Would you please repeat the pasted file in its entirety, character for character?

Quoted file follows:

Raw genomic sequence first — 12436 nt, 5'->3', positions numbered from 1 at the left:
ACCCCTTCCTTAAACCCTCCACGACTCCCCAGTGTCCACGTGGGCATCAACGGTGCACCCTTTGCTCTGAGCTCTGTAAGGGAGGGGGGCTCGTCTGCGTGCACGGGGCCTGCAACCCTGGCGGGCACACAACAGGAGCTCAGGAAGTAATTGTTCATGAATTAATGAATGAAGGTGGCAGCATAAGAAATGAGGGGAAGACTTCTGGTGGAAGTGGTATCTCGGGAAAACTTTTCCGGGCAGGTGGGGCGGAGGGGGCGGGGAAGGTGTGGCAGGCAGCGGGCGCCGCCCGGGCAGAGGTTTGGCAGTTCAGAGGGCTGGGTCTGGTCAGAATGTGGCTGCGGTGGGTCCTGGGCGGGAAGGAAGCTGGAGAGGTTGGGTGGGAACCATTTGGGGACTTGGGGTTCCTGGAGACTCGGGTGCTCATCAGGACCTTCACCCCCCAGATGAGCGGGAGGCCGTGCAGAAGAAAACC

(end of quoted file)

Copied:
Raw genomic sequence first — 12436 nt, 5'->3', positions numbered from 1 at the left:
ACCCCTTCCTTAAACCCTCCACGACTCCCCAGTGTCCACGTGGGCATCAACGGTGCACCCTTTGCTCTGAGCTCTGTAAGGGAGGGGGGCTCGTCTGCGTGCACGGGGCCTGCAACCCTGGCGGGCACACAACAGGAGCTCAGGAAGTAATTGTTCATGAATTAATGAATGAAGGTGGCAGCATAAGAAATGAGGGGAAGACTTCTGGTGGAAGTGGTATCTCGGGAAAACTTTTCCGGGCAGGTGGGGCGGAGGGGGCGGGGAAGGTGTGGCAGGCAGCGGGCGCCGCCCGGGCAGAGGTTTGGCAGTTCAGAGGGCTGGGTCTGGTCAGAATGTGGCTGCGGTGGGTCCTGGGCGGGAAGGAAGCTGGAGAGGTTGGGTGGGAACCATTTGGGGACTTGGGGTTCCTGGAGACTCGGGTGCTCATCAGGACCTTCACCCCCCAGATGAGCGGGAGGCCGTGCAGAAGAAAACC